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Will Pakistan Apologize to Bangladesh for its War Crimes?

The war between East and West Pakistan in 1971 lasted only nine months. But the atrocities were cowering – an estimated three million people dead, 400,000 women raped, 600,000 children killed, and scores of targeted intellectuals slaughtered in an attempt to cripple East Pakistan’s social and cultural backbone.

Besides politics, atrocities against the people of East Pakistan by the West Pakistani army stemmed from ethnic hatred. In his book, Death by Government, R. J. Rummel wrote, “Bengalis were often compared with monkeys and chickens.” It was a statement West Pakistani General Niazi once made about how he viewed the people of East Pakistan. The dead are long gone. But many of the rape victims still bear scars from shame and loss of their dignity. The government of Pakistan has not yet apologized for its crime against humanity, much less has it shown any remorse for the rape victims. Former Pakistani President Gen. Pervez Musharraf came close to apologizing for the atrocities of 1971.

During his visit to the National War Memorial in Savar, a city 50 km from Dhaka, in 2002, he merely expressed his regrets for the “excesses committed” by the West Pakistan army. That was about as close as the Pakistani government came to offering penitence for the horrific acts of 1971.

Soon after the war, West Pakistan published a report on the 1971 war. While the report acknowledged that the West Pakistan army took part in “senseless” and “deliberate” killings of the civilians, businessmen, intellectuals, and Hindus and “raping” of a “large number” of East Pakistani women as an act of “revenge,” it deliberately justified their acts. It also blamed Awami League, the political party that advocated for an independent East Pakistan, for the “provocation” of the West Pakistan army to commit these “alleged” acts.

The report cites: “Some of the incidents alleged by those authorities did not take place at all, and on others, fanciful interpretations have been deliberately placed for the purpose of maligning the Pakistan army and gaining world sympathy. We have also found that the strong provocation was offered to the army owing to the misdeeds of the Awami League. It has also been stated that the use of force was undoubtedly inherent in the military action required to restore the authority of the Federal Government.”

The rancor between Bangladesh and Pakistan over the bitterly fought war and the subsequent division of the two countries cannot be denied. Moreover, the citizens of both countries struggle to find solace from their own struggles for democracy. Pakistan is embroiled in a chaotic political mess with the U.S. over Afghanistan and the rise of Islamic fundamentalism. Bangladesh, on the other hand, continues to manumit from its weak governance and corruption.

Harboring a decades-long resentment and anger is not going to solve the rift between the two countries. Bangladesh needs to work with the international community to bring to justice the perpetrators of the 1971 war based on evidence and facts, not on the manifestation of moral indignation. Pakistan must recognize that there must be consequences for the atrocities of the war.

That said, the current Bangladeshi government of Sheikh Hasina has been actively advocating for bringing the war criminals to justice since she came to power in 2008 by a landslide victory in a historic democratically-held election. Her government is hell-bent to make this is a national issue. During the tumultuous periods of the mid-70s, the corrupt governance of the 1980s, and the military rulings of the 1990s, the issue of bringing the war criminals to justice remained virtually unnoticed in the national agenda. But that may change.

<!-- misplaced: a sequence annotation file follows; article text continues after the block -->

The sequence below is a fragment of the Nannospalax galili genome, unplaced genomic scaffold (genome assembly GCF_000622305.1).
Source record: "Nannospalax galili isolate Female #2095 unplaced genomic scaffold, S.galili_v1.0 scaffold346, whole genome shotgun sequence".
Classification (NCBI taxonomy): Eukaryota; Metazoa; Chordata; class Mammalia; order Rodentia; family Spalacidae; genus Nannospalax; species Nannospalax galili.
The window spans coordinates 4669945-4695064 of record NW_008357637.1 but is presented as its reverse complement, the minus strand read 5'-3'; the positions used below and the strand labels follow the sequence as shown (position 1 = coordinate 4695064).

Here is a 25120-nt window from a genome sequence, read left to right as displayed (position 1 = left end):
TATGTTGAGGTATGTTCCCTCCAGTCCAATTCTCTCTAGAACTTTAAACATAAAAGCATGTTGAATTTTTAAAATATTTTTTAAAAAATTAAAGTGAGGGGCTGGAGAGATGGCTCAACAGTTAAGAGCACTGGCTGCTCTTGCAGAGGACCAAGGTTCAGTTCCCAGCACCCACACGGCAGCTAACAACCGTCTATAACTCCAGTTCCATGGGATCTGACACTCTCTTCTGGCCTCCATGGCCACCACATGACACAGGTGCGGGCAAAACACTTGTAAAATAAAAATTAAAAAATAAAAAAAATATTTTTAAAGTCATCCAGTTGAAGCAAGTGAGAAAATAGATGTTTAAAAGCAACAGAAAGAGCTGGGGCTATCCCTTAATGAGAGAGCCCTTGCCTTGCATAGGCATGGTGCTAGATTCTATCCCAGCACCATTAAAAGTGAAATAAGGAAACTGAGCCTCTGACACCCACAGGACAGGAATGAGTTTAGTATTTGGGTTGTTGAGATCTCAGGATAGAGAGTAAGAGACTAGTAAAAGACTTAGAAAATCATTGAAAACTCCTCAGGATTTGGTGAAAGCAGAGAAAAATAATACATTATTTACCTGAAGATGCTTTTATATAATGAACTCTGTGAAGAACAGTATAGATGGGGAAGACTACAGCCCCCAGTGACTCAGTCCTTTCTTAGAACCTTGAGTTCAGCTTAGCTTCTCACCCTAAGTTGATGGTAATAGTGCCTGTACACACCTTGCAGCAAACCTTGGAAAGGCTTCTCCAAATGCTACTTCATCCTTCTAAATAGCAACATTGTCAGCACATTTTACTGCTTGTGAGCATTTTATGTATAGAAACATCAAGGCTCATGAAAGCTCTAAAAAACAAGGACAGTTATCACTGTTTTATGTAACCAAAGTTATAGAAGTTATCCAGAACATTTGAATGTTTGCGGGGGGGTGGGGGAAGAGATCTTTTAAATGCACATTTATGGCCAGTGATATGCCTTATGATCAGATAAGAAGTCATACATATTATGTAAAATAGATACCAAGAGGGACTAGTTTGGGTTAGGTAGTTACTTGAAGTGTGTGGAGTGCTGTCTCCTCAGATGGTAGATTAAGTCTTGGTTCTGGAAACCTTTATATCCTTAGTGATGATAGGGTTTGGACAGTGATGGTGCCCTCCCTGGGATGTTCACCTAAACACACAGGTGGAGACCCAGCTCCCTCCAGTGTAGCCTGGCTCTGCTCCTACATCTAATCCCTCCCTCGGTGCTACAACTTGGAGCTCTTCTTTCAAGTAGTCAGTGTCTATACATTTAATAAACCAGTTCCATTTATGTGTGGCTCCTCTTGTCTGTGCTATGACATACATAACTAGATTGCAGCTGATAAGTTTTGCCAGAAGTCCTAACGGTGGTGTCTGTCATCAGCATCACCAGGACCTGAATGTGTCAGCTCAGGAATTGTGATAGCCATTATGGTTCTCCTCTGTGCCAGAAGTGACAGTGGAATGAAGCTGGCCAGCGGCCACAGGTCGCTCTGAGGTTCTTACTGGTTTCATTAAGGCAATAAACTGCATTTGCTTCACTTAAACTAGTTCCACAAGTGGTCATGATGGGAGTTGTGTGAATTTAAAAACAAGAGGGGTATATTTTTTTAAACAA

The United Nations recently agreed to assist Bangladesh with the trial of the war criminals. The Law Minister of Bangladesh assured that the UN will provide “assistance for the trial of hundreds of alleged war criminals.” According to a report by One World South Asia, an independent war committee in Bangladesh identified more than 1500 war criminals who collaborated with the Pakistani army in the killings of the intellectuals and the civilians. The Pakistani government remains silent. It has yet to make a formal statement of apology. Further, Pakistan has failed to provide any “form of compensation for the harm inflicted or for rehabilitation purposes, to the State of Bangladesh or to any of the victims.”

Susan Brownmiller, an American feminist, described the horrors and magnitude of the raping of Bangladeshi women during the war. She wrote, “Accepting even the lowest set of figures for Bangladesh forces a horrifying comparison — the 1992-95 Bosnian war saw one-tenth the number of rapes as did the Bangladesh war.” The rape of Bosnian women during the war in 1992-95 has become a standard of crimes as humanity. Yet, the rape victims of Bangladesh are still waiting for justice. No one has ever been convicted – not yet.

Late Sheikh Mujibur Rahman, Founding Father of Bangladesh and father of Prime Minister Hasina, tried to restore the dignity of the rape victims by pronouncing them “war heroines” of Bangladesh. It was a noble effort. But it failed largely because the rape victims were “completely ostracized by the society.” Some women even wanted to go back to Pakistan to escape humiliation from our own fervid society.

It would be utterly unacceptable, after more than 40 years since the independence, not to have abrogated the stigma and indifference towards the vilifying acts of war. The victims of war deserve an apology and legal and financial restitution. The perpetrators deserve an absolution but not without consequences for their actions.